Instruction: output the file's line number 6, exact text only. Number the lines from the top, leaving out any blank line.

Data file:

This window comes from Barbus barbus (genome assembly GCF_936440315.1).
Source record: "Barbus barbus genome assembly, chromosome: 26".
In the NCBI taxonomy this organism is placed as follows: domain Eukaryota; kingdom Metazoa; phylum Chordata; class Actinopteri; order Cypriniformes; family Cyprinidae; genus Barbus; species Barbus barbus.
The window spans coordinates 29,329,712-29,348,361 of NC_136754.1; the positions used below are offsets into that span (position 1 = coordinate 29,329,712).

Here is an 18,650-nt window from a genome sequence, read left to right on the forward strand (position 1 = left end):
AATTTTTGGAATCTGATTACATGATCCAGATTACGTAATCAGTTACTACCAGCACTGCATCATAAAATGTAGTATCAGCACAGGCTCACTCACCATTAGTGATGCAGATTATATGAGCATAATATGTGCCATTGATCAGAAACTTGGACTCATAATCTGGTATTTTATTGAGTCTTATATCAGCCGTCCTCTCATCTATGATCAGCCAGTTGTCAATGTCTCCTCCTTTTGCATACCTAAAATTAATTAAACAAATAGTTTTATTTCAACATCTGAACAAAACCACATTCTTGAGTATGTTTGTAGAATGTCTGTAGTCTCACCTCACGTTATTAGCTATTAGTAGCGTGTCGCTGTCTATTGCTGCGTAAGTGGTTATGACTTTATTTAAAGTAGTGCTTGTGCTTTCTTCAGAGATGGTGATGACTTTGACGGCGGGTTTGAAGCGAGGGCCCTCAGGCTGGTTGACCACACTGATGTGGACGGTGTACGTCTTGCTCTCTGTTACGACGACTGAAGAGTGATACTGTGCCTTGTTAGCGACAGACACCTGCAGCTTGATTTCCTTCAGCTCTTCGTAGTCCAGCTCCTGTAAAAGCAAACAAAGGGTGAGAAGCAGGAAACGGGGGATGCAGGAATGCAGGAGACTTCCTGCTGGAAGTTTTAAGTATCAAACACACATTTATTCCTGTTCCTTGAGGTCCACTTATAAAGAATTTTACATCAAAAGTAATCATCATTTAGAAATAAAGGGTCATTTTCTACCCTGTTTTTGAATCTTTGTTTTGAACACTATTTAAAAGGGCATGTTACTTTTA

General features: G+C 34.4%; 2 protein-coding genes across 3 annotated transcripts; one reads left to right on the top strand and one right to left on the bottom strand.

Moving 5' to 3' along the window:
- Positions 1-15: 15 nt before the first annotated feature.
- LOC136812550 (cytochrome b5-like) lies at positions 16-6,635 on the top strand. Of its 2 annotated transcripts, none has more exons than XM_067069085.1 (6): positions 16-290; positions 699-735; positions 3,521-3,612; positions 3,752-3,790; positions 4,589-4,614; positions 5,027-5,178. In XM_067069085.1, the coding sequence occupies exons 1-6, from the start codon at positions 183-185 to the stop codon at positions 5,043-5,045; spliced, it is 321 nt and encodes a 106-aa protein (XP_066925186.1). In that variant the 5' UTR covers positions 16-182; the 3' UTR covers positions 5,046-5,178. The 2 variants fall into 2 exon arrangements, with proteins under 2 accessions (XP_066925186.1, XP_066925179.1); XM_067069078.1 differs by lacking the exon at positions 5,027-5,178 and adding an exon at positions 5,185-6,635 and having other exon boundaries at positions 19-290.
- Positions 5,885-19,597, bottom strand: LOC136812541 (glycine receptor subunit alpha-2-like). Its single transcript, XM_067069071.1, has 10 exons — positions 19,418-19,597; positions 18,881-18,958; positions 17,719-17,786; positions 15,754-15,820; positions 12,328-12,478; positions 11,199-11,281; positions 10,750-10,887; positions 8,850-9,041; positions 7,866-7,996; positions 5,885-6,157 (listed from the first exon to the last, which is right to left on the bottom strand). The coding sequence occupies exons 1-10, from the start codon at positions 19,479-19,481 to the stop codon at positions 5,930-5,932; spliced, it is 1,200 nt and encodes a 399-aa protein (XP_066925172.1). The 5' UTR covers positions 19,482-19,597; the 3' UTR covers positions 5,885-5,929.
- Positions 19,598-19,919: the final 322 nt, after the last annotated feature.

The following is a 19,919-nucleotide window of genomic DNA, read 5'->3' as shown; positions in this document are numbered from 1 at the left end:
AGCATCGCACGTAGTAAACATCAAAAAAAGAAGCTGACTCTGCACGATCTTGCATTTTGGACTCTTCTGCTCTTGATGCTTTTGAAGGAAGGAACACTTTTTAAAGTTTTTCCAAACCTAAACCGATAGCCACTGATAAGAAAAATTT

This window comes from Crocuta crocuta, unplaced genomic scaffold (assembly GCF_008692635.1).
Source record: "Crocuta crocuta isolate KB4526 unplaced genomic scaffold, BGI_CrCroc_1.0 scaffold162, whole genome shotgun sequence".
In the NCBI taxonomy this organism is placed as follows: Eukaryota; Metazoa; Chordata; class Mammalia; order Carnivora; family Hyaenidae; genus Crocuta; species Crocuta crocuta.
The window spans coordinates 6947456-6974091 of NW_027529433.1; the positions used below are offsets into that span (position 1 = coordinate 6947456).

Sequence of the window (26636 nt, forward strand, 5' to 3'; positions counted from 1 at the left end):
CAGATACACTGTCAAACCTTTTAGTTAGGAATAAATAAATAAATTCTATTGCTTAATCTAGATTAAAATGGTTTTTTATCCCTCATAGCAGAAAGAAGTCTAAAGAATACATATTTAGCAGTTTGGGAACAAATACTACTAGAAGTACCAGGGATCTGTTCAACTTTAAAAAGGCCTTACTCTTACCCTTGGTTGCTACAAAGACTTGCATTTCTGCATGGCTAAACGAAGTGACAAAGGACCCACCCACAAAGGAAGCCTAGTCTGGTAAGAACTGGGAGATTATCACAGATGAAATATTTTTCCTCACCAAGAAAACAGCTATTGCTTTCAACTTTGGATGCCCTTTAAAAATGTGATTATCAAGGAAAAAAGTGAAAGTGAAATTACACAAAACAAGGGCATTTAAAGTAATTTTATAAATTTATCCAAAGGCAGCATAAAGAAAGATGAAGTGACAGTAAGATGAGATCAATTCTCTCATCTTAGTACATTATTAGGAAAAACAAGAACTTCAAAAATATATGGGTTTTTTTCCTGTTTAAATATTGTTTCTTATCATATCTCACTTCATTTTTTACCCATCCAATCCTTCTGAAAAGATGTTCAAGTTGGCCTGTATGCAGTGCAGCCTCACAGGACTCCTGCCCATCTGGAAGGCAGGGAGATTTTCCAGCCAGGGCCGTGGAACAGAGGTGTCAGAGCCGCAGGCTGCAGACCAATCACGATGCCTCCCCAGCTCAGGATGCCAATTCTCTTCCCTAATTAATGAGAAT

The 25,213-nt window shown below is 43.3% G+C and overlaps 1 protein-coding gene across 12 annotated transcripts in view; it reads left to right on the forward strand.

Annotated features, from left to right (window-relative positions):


AATTTTTGGAATCTGATTACATGATCCAGATTACGTAATCAGTTACTACCAGCACTGCATCATAAAATGTAGTATCAGCACAGGCTCACTCACCATTAGTGATGCAGATTATATGAGCATAATATGTGCCATTGATCAGAAACTTGGACTCATAATCTGGTATTTTATTGAGTCTTATATCAGCCGTCCTCTCATCTATGATCAGCCAGTTGTCAATGTCTCCTCCTTTTGCATACCTAAAATTAATTAAACAAATAGTTTTATTTCAACATCTGAACAAAACCACATTCTTGAGTATGTTTGTAGAATGTCTGTAGTCTCACCTCACGTTATTAGCTATTAGTAGCGTGTCGCTGTCTATTGCTGCGTAAGTGGTTATGACTTTATTTAAAGTAGTGCTTGTGCTTTCTTCAGAGATGGTGATGACTTTGACGGCGGGTTTGAAGCGAGGGCCCTCAGGCTGGTTGACCACACTGATGTGGACGGTGTACGTCTTGCTCTCTGTTACGACGACTGAAGAGTGATACTGTGCCTTGTTAGCGACAGACACCTGCAGCTTGATTTCCTTCAGCTCTTCGTAGTCCAGCTCCTGTAAAAGCAAACAAAGGGTGAGAAGCAGGAAACGGGGGATGCAGGAATGCAGGAGACTTCCTGCTGGAAGTTTTAAGTATCAAACACACATTTATTCCTGTTCCTTGAGGTCCACTTATAAAGAATTTTACATCAAAAGTAATCATCATTTAGAAATAAAGGGTCATTTTCTACCCTGTTTTTGAATCTTTGTTTTGAACACTATTTAAAAGGGCATGTTACTTTTA